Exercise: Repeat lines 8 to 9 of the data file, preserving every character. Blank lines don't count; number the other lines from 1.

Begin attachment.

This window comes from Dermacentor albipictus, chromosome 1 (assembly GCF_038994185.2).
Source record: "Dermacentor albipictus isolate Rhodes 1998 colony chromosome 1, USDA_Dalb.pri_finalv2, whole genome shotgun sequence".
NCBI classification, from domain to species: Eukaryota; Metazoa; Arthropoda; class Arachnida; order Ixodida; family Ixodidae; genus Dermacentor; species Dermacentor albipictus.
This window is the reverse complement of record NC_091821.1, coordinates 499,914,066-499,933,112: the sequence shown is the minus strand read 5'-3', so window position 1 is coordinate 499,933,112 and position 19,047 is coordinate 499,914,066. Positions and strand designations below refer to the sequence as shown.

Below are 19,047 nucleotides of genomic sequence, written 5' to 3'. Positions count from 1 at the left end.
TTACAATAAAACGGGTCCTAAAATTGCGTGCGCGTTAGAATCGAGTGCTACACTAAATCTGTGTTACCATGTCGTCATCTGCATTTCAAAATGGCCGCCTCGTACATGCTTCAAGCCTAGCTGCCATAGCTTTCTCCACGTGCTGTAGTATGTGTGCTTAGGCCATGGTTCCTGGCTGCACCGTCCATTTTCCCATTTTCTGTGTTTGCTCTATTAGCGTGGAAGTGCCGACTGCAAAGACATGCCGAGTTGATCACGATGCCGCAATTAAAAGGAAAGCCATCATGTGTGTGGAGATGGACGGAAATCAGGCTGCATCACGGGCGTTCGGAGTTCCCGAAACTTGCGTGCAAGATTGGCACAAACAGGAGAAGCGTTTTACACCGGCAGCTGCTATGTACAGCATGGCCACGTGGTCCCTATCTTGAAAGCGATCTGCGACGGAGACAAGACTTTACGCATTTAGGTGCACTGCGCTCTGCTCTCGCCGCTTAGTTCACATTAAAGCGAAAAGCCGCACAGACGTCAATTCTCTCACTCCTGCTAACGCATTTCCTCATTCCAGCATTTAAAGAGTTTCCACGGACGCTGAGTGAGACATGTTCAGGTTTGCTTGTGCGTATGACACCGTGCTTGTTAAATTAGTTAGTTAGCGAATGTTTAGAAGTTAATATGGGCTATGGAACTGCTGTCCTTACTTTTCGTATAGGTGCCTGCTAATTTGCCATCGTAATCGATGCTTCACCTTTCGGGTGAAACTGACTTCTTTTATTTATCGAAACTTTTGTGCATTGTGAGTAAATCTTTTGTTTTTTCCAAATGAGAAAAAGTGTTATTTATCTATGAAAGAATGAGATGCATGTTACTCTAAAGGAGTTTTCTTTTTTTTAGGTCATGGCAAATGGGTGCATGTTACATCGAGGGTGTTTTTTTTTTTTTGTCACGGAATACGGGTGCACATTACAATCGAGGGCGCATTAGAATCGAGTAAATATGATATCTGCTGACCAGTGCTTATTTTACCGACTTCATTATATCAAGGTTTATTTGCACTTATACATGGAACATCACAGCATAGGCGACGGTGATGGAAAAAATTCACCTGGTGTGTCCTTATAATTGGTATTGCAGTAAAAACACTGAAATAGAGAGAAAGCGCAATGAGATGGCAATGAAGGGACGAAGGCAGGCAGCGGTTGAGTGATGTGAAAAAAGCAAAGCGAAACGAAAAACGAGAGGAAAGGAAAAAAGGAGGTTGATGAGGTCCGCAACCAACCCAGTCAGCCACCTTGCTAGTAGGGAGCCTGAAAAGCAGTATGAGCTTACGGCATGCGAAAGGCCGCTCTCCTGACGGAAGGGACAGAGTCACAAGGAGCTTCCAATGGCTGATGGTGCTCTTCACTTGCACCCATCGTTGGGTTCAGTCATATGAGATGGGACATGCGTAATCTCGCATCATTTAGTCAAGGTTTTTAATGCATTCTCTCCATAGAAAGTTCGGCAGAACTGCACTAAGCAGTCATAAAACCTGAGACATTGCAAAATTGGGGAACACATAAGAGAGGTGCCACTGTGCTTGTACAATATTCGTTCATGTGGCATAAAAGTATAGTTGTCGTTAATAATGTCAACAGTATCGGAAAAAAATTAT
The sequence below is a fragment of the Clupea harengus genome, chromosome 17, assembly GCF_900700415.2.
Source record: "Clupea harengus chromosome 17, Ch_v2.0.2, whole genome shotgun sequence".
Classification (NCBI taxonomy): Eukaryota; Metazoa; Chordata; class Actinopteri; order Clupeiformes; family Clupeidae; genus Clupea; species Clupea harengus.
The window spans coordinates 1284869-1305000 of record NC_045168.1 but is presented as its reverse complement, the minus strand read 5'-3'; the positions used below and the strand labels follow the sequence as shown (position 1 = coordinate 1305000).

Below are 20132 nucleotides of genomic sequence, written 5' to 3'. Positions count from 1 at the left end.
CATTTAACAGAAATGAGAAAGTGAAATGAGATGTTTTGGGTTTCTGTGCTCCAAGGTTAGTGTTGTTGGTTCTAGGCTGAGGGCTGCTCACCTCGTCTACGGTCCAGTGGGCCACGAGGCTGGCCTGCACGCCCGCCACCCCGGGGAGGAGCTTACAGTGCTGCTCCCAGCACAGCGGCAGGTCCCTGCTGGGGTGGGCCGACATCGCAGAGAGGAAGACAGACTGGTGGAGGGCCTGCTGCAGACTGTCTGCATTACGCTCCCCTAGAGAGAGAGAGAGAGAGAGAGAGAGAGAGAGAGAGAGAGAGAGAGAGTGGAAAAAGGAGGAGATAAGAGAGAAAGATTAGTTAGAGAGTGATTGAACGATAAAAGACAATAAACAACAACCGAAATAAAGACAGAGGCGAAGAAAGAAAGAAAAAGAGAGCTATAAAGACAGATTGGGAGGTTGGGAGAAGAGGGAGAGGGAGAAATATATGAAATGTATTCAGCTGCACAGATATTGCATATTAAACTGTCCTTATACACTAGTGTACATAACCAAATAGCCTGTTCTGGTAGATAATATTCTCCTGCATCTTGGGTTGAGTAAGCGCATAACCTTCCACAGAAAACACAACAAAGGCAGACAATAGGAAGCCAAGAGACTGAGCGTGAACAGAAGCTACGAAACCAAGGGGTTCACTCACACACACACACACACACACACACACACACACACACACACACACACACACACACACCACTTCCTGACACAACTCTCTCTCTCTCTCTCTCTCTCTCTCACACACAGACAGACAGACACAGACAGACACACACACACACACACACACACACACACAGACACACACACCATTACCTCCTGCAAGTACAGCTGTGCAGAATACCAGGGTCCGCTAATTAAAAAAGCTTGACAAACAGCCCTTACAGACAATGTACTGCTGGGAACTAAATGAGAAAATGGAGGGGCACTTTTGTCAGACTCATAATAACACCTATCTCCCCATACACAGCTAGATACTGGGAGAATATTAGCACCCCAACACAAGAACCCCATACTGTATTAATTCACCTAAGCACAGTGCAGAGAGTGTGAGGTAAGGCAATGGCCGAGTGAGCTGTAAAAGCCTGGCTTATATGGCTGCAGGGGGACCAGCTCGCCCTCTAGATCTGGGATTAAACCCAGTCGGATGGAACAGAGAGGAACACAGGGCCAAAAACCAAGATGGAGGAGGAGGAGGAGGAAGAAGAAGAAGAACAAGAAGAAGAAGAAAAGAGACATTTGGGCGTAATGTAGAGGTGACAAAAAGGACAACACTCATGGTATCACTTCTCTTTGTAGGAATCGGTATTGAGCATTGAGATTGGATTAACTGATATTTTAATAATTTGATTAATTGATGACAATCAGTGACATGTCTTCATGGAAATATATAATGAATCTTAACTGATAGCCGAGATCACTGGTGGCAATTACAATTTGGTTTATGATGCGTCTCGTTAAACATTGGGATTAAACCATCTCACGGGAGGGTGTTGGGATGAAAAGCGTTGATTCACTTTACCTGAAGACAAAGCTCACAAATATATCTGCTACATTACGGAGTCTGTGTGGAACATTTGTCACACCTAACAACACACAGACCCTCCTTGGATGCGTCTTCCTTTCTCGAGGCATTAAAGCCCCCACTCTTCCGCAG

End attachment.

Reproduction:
Source record: "Clupea harengus chromosome 17, Ch_v2.0.2, whole genome shotgun sequence".
Classification (NCBI taxonomy): Eukaryota; Metazoa; Chordata; class Actinopteri; order Clupeiformes; family Clupeidae; genus Clupea; species Clupea harengus.